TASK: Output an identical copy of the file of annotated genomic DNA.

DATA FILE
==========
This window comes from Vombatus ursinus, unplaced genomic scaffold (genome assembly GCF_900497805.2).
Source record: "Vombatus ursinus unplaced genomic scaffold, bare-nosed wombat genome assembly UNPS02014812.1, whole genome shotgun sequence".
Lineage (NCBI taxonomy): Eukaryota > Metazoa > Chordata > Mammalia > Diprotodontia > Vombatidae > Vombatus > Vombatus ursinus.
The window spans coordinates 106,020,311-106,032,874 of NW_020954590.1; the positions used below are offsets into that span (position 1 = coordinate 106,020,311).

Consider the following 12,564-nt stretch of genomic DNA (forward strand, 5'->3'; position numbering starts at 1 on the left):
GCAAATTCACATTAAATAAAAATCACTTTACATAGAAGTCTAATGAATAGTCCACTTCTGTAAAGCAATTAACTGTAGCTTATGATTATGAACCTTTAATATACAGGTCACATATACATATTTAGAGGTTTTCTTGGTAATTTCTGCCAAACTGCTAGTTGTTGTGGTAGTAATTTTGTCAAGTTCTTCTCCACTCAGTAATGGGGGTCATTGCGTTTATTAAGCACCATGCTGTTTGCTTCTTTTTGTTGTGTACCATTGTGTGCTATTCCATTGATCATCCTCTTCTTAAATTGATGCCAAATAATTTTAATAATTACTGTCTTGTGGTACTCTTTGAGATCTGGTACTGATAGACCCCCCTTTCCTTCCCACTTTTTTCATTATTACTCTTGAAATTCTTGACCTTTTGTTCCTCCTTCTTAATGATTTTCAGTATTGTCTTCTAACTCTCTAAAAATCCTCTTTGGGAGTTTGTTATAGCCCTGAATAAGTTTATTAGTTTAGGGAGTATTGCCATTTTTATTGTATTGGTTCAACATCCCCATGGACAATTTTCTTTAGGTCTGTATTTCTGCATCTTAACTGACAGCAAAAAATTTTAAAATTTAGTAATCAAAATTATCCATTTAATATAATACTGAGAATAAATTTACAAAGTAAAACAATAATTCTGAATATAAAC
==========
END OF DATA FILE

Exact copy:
This window comes from Vombatus ursinus, unplaced genomic scaffold (genome assembly GCF_900497805.2).
Source record: "Vombatus ursinus unplaced genomic scaffold, bare-nosed wombat genome assembly UNPS02014812.1, whole genome shotgun sequence".
Lineage (NCBI taxonomy): Eukaryota > Metazoa > Chordata > Mammalia > Diprotodontia > Vombatidae > Vombatus > Vombatus ursinus.
The window spans coordinates 106,020,311-106,032,874 of NW_020954590.1; the positions used below are offsets into that span (position 1 = coordinate 106,020,311).

Consider the following 12,564-nt stretch of genomic DNA (forward strand, 5'->3'; position numbering starts at 1 on the left):
GCAAATTCACATTAAATAAAAATCACTTTACATAGAAGTCTAATGAATAGTCCACTTCTGTAAAGCAATTAACTGTAGCTTATGATTATGAACCTTTAATATACAGGTCACATATACATATTTAGAGGTTTTCTTGGTAATTTCTGCCAAACTGCTAGTTGTTGTGGTAGTAATTTTGTCAAGTTCTTCTCCACTCAGTAATGGGGGTCATTGCGTTTATTAAGCACCATGCTGTTTGCTTCTTTTTGTTGTGTACCATTGTGTGCTATTCCATTGATCATCCTCTTCTTAAATTGATGCCAAATAATTTTAATAATTACTGTCTTGTGGTACTCTTTGAGATCTGGTACTGATAGACCCCCCTTTCCTTCCCACTTTTTTCATTATTACTCTTGAAATTCTTGACCTTTTGTTCCTCCTTCTTAATGATTTTCAGTATTGTCTTCTAACTCTCTAAAAATCCTCTTTGGGAGTTTGTTATAGCCCTGAATAAGTTTATTAGTTTAGGGAGTATTGCCATTTTTATTGTATTGGTTCAACATCCCCATGGACAATTTTCTTTAGGTCTGTATTTCTGCATCTTAACTGACAGCAAAAAATTTTAAAATTTAGTAATCAAAATTATCCATTTAATATAATACTGAGAATAAATTTACAAAGTAAAACAATAATTCTGAATATAAAC